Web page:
Švankmajer imbues his ever-changing Alice and Wonderland's objects, refashioned from those found in her bedroom, with the full weight of the surreal. The once ordinary and often old or discarded objects become unfamiliar and menacing in Alice's dreamscape; she acts out against the newly animate things and they also come after her... Švankmajer's ALICE is a work of art that reconstructs an extraordinary world out of all the rubble from his past.
[No Alice in Wonderland adaptation is stranger than “Alice” (1988),made by the Czech animator Jan Svankmajer... “Alice” is tactile in every way. Rather than music, Mr. Svankmajer employs exaggerated sound effects. The narrative, furnished by an unidentified child in British-accented English with a gravity matching that of young Ms. Kohoutova, enables Alice to speak for the creatures she encounters and further suggest that the Wonderland experience is her invention.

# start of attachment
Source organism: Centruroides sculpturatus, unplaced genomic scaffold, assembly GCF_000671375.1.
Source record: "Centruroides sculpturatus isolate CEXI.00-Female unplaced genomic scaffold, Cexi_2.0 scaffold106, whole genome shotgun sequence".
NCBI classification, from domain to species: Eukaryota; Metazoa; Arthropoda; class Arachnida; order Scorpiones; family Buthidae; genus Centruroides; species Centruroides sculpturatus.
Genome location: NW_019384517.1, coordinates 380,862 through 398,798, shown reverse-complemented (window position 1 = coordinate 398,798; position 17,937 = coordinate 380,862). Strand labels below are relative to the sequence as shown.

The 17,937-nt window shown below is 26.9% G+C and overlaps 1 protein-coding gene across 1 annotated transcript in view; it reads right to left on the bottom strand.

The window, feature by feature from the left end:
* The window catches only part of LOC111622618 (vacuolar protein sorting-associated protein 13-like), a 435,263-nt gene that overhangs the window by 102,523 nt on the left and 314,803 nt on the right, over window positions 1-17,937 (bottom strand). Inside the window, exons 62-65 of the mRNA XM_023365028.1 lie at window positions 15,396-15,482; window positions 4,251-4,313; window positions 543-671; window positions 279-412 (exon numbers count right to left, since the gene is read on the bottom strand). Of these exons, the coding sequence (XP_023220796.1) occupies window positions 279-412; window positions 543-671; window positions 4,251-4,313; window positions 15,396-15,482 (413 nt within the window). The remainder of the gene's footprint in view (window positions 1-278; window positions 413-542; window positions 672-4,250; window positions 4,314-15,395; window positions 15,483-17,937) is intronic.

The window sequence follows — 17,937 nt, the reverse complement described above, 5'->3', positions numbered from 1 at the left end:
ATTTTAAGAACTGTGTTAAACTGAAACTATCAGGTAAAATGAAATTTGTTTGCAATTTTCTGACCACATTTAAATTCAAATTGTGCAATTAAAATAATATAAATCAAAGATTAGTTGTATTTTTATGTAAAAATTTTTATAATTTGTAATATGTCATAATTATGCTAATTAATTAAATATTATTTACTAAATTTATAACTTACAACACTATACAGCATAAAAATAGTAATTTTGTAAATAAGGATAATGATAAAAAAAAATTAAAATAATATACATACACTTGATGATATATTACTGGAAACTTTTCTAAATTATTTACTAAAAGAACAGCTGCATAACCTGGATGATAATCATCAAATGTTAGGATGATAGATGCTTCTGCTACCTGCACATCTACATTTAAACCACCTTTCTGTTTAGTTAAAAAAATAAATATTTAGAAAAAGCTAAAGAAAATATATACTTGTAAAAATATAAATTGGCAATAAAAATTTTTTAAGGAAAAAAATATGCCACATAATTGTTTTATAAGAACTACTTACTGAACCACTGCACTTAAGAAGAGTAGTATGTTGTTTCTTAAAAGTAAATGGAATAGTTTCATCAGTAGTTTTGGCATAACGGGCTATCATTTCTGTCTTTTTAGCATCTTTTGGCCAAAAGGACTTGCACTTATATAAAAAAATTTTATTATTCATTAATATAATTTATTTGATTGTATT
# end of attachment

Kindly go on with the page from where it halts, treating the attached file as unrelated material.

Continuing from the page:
Narrated by Alice’s disembodied lips, Lewis Carroll’s prose is edged out like droplets and offers a pulsing rhythm to Jan Svankmajer's stop animation masterpiece ALICE (1988). The attention to detail in both the animation and composition of shots, which favors extreme close-ups, and an almost fetishistic obsession with the cracks and textures of inanimate objects, creates an atmosphere of the impossible.